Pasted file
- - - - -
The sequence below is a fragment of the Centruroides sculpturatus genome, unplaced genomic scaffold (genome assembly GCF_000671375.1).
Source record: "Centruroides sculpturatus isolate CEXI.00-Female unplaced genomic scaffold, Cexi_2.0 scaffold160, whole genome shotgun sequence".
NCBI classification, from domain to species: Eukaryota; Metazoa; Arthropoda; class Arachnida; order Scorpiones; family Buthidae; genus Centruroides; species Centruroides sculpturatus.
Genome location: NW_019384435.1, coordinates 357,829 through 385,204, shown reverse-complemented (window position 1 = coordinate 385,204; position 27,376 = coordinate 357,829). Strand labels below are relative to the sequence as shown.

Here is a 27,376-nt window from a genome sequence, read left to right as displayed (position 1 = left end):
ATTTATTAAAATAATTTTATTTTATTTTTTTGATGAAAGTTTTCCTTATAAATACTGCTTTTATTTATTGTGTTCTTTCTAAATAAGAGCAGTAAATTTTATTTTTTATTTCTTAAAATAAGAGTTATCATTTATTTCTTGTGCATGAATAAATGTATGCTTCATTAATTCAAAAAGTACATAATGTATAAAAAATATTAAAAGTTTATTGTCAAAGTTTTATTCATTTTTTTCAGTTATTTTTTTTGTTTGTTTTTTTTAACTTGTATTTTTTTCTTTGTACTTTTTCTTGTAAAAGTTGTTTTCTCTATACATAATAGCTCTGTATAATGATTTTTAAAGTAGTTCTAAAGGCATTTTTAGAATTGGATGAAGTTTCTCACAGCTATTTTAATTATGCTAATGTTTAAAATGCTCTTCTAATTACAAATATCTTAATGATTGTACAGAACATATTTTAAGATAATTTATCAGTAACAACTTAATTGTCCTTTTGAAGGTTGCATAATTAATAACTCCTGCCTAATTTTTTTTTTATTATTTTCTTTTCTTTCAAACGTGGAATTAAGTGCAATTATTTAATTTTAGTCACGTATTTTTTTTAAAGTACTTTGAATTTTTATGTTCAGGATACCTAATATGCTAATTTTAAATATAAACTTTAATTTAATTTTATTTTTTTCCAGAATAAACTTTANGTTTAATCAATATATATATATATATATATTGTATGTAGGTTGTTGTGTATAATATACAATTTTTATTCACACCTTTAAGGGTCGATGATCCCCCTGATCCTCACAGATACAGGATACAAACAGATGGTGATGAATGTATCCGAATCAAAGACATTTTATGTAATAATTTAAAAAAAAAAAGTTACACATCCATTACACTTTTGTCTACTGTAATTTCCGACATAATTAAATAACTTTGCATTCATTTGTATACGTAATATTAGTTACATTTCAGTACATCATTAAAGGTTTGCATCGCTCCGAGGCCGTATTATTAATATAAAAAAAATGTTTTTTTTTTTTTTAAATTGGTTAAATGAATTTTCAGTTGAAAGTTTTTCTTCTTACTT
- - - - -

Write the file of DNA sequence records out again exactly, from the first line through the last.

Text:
The sequence below is a fragment of the Centruroides sculpturatus genome, unplaced genomic scaffold (genome assembly GCF_000671375.1).
Source record: "Centruroides sculpturatus isolate CEXI.00-Female unplaced genomic scaffold, Cexi_2.0 scaffold160, whole genome shotgun sequence".
NCBI classification, from domain to species: Eukaryota; Metazoa; Arthropoda; class Arachnida; order Scorpiones; family Buthidae; genus Centruroides; species Centruroides sculpturatus.
Genome location: NW_019384435.1, coordinates 357,829 through 385,204, shown reverse-complemented (window position 1 = coordinate 385,204; position 27,376 = coordinate 357,829). Strand labels below are relative to the sequence as shown.

Here is a 27,376-nt window from a genome sequence, read left to right as displayed (position 1 = left end):
ATTTATTAAAATAATTTTATTTTATTTTTTTGATGAAAGTTTTCCTTATAAATACTGCTTTTATTTATTGTGTTCTTTCTAAATAAGAGCAGTAAATTTTATTTTTTATTTCTTAAAATAAGAGTTATCATTTATTTCTTGTGCATGAATAAATGTATGCTTCATTAATTCAAAAAGTACATAATGTATAAAAAATATTAAAAGTTTATTGTCAAAGTTTTATTCATTTTTTTCAGTTATTTTTTTTGTTTGTTTTTTTTAACTTGTATTTTTTTCTTTGTACTTTTTCTTGTAAAAGTTGTTTTCTCTATACATAATAGCTCTGTATAATGATTTTTAAAGTAGTTCTAAAGGCATTTTTAGAATTGGATGAAGTTTCTCACAGCTATTTTAATTATGCTAATGTTTAAAATGCTCTTCTAATTACAAATATCTTAATGATTGTACAGAACATATTTTAAGATAATTTATCAGTAACAACTTAATTGTCCTTTTGAAGGTTGCATAATTAATAACTCCTGCCTAATTTTTTTTTTATTATTTTCTTTTCTTTCAAACGTGGAATTAAGTGCAATTATTTAATTTTAGTCACGTATTTTTTTTAAAGTACTTTGAATTTTTATGTTCAGGATACCTAATATGCTAATTTTAAATATAAACTTTAATTTAATTTTATTTTTTTCCAGAATAAACTTTANGTTTAATCAATATATATATATATATATATTGTATGTAGGTTGTTGTGTATAATATACAATTTTTATTCACACCTTTAAGGGTCGATGATCCCCCTGATCCTCACAGATACAGGATACAAACAGATGGTGATGAATGTATCCGAATCAAAGACATTTTATGTAATAATTTAAAAAAAAAAAGTTACACATCCATTACACTTTTGTCTACTGTAATTTCCGACATAATTAAATAACTTTGCATTCATTTGTATACGTAATATTAGTTACATTTCAGTACATCATTAAAGGTTTGCATCGCTCCGAGGCCGTATTATTAATATAAAAAAAATGTTTTTTTTTTTTTTAAATTGGTTAAATGAATTTTCAGTTGAAAGTTTTTCTTCTTACTT